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Update: 14/08/2015 — A Holden spokesperson has responded to the photographs saying, “Holden constantly test a number of vehicles on local roads to ensure they continue to be suited to Australian conditions.  We have nothing to announce at this time.”


Following on from our exclusive story about the new 6.2L V8 engine set to feature in the 2016 Holden VF Commodore SS Series II and 2016 Holden WN Caprice, we have snagged exclusive spy photos of the final locally produced Commodore testing in Melbourne.

Pictured here in what we expect is SS V Redline trim, there are a number of visible changes evident from the photographs.

The current L98 6.0-litre V8 engine that produces 260kW of power and 517Nm of torque will be replaced by a 6.2-litre V8 engine with codename L99. This engine is locally expected to produce around 304kW of power at 5900rpm when mated to a six-speed automatic transmission, down on the same engine used in the US-market Chevrolet SS, which produces 310kW of power.

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The upgraded L99 engine comes with fuel-saving technology that includes E85 flex fuel compatibility and active fuel management that can shut down up to four cylinders during light throttle loads. Additionally, the L99 engine also comes with camshaft phasing technology, which is the simplest form of variable valve timing, whereby the angle of the camshaft is rotated backwards and forwards relative to the crankshaft.

At the front, the car bra conceals a lightly modified front end, along with bonnet vents at the top left and right edges. Also visible beneath the car bra is a new grille that includes offset lines as opposed to the current vehicle’s horizontally slatted grille.

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Inside the cabin, this vehicle doesn’t have the wrap-around seats we were expecting from the US market Chevrolet SS. However, we can see a set of paddleshifters attached to the steering wheel, meaning that buyers that choose the automatic transmission option will be able to shift gears without taking their hands off the wheel — this is likely to be carried over to SS variants and possible V6 variants.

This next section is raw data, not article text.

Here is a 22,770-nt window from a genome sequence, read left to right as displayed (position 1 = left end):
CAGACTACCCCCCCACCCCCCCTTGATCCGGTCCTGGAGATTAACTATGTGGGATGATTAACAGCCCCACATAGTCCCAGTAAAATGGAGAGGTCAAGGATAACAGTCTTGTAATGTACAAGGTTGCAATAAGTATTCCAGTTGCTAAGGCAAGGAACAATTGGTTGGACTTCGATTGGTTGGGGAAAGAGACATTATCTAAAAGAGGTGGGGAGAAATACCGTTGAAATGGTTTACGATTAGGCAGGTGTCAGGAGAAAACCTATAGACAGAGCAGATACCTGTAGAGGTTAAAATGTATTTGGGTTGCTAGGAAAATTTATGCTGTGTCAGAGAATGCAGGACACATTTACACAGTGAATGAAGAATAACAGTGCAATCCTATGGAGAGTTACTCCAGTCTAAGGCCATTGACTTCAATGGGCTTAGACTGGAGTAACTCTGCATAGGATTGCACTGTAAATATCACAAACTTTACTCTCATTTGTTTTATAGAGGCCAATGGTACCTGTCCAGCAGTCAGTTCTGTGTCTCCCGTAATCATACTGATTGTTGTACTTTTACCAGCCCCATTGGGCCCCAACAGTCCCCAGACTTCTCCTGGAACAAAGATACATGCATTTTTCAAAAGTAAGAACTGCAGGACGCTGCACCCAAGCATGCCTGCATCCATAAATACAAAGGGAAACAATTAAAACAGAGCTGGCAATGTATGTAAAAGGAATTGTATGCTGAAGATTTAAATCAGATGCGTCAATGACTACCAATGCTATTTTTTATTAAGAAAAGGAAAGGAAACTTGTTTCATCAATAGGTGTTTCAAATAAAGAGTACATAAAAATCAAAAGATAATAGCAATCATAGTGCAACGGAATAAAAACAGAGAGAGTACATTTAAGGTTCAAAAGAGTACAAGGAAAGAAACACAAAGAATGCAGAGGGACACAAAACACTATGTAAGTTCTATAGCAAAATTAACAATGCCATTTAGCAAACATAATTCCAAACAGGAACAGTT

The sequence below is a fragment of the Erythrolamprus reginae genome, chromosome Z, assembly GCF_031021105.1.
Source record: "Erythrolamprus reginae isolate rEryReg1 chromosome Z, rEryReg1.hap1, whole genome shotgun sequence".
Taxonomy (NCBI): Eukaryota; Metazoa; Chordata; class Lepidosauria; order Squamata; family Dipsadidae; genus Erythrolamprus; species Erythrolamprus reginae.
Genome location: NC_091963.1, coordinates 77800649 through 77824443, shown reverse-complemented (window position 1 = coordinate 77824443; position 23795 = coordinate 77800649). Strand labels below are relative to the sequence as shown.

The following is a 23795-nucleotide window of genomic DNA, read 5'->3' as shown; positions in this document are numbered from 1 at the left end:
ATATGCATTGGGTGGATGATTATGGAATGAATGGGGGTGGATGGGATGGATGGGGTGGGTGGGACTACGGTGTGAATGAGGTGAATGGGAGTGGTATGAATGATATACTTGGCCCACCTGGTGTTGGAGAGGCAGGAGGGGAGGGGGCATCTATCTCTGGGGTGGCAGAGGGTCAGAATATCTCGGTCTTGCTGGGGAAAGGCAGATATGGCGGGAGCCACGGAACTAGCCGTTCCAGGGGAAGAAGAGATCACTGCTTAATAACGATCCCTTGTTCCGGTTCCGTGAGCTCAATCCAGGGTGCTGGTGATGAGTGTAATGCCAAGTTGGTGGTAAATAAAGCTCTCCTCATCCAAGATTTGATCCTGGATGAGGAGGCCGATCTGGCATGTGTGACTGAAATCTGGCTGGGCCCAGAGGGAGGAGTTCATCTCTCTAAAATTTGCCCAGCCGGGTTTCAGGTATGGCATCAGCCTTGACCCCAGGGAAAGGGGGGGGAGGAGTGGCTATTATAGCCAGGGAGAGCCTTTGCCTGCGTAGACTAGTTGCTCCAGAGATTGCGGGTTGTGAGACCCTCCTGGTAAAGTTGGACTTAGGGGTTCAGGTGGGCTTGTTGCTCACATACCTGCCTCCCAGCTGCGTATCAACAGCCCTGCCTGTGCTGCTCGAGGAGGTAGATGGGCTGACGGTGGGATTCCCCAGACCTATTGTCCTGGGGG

We expect that the wheels on this vehicle are just temporary placeholders for a new set of wheels that will grace the Series II Commodore range. It’s interesting to see that Brembo brakes now sit on the front and rear, an upgrade from the Brembo-only front brakes fitted to the current SS V Redline.

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Around the rear, we don’t expect there to be any changes, which is why this particular test vehicle remains uncovered at the rear. One change we did notice is a bi-modal exhaust module fitted to the exhaust system. This will allow the SS range to bellow as it gets above a predetermined pressure range dictated by rpm.

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The new Holden Commodore and Holden Caprice range is expected to be unveiled in September. CarAdvice has contacted Holden for comment and will keep you posted as more information comes to hand.

Click on the Photos tab to see more images of the final locally produced 2016 Holden VF Commodore Series II.




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